Kia Sportage

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Side view of a used Kia Sportage SUV

Be a sport

This family-friendly compact SUV is an attractive buy as a used vehicle.Sportage, Kia’s family-friendly compact SUV, took a major step forward with its third generation in late 2010, and now it is an attractive buy as a used vehicle.

As an urban-style SUV, it looks the part and delivers in most key areas expected of this type of vehicle. Sportage’s raised stance, high-roof 5dr wagon shape and contemporary styling give it a purposeful, slightly rugged appearance.

Sportage is classed as a compact SUV, so interior space, for passengers and luggage, is adequate. It can accommodate up to five but the centre rear position is certainly not the best place to be sitting. The cabin has a modern presentation with all switches and controls laid out in a logical fashion, while instrumentation is clear and simple to read at a glance. There is a commanding forward view from the elevated driver’s seat, and the few minor blind spots are compensated for by the reversing camera with a small screen in the rear-view mirror, a feature found on all variants.

Each model is well kitted out for this class. The top-spec Platinum versions in particular have a host of desirable features. Bluetooth, however, was not introduced until an update in June 2011.

Sportage can be found with a variety of engine, driveline and equipment levels to suit differing needs and expectations, so it is important know exactly which version you are looking at. The base model Si is 2WD only and has a 2.0L petrol engine, and it’s the only version with the choice of a 5spd manual or 6spd automatic. The mid-grade SLi and top-spec Platinum are automatic-only, with an on-demand AWD system. Engine choice in these two higher-spec models is a 2.4L petrol or a 2.0L turbo-diesel. On today’s used market, the well-equipped Platinum is the most common and you will find there are almost two petrol models to every diesel on offer.

The 2.0L petrol engine does a capable job. Even though the 2.4L version has a little more power, the 2.0L diesel’s pull is the strongest and also has the lowest fuel consumption. With all three engines, fuel consumption is respectable but certainly not class-leading. It also tends to vary noticeably with different driving styles and operating conditions. There is not a great deal of difference in consumption between the petrol engines, as the smaller unit often needs to be worked a bit hard to do the same job.

The ride and handling package is well set up for city and suburban use, which is where most Sportages are likely to spend most of their time. The suspension can get a little unsettled on corrugated roads, however, and the stability control tends to intervene early. For those who like to head off-road, Sportage’s on-demand AWD system does a reasonably good job, but it is still a compact SUV with limited clearance and suspension travel.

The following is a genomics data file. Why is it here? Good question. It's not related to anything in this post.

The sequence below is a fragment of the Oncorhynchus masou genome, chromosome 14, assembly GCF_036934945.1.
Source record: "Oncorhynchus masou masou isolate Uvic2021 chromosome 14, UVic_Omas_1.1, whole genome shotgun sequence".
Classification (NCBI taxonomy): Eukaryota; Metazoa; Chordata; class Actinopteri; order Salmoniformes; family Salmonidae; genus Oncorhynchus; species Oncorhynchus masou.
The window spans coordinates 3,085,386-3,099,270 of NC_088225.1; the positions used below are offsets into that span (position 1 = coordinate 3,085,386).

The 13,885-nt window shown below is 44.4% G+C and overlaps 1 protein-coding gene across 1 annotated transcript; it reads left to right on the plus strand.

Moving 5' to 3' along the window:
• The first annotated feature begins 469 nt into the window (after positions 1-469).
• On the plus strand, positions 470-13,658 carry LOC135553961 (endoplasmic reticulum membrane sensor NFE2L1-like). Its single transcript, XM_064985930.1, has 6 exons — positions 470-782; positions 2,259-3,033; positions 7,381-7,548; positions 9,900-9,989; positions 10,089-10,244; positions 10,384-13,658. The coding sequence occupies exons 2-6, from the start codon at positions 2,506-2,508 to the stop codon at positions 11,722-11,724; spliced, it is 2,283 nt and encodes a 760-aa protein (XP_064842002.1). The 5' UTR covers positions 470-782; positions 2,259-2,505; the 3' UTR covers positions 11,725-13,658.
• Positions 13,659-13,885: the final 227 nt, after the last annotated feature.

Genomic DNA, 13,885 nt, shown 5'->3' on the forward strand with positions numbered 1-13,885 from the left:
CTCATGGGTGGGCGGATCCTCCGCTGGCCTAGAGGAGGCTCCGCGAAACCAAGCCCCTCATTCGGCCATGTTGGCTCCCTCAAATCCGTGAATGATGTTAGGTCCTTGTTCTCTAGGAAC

In recent years, Kia’s build quality and reliability have improved dramatically and are now proving to be as good, if not better, than many of the highly respected Japanese and European brands.

In June 2013, this model moved to Series 2 and began to be built in Slovakia rather than Korea. The petrol version became the 2.0L engine across the range, and otherwise the changes were only cosmetic.

Apart from a few minor niggles, mainly to do with the vehicle’s trimming, the majority of owners appear to be very happy with their Sportages.

Pay attention to the service history; regular oil changes are essential (like many late-model cars) to avoid sludging which can lead to serious engine problems. It is vital to use good quality oil.

Recommended service intervals are 15,000km or 12 months. Many of these vehicles will also still have a portion of their new car warranty remaining.

The majority of problems that RACV vehicle inspectors find on late-model Sportages are usually normal wearing items such as tyres and brakes. Look out for uneven tyre wear that may mean a wheel alignment is required.

Check for under-body scrapes, where owners have taken advantage of the 4WD capability. While under the vehicle, also look for suspension wear or damage.


Si petrol 2WD (2010-14): $16,500-$23,700
SLi petrol (2010-14): $19,200-$30,400
SLi diesel (2010-14): $21,000-$33,100
Platinum petrol (2010-14): $21,600-$33,600
Platinum diesel (2010-14): $23,400-$37,400
Approximate Glass’s Guide prices for a 6spd auto.


Written by Greg Hill
April 01, 2015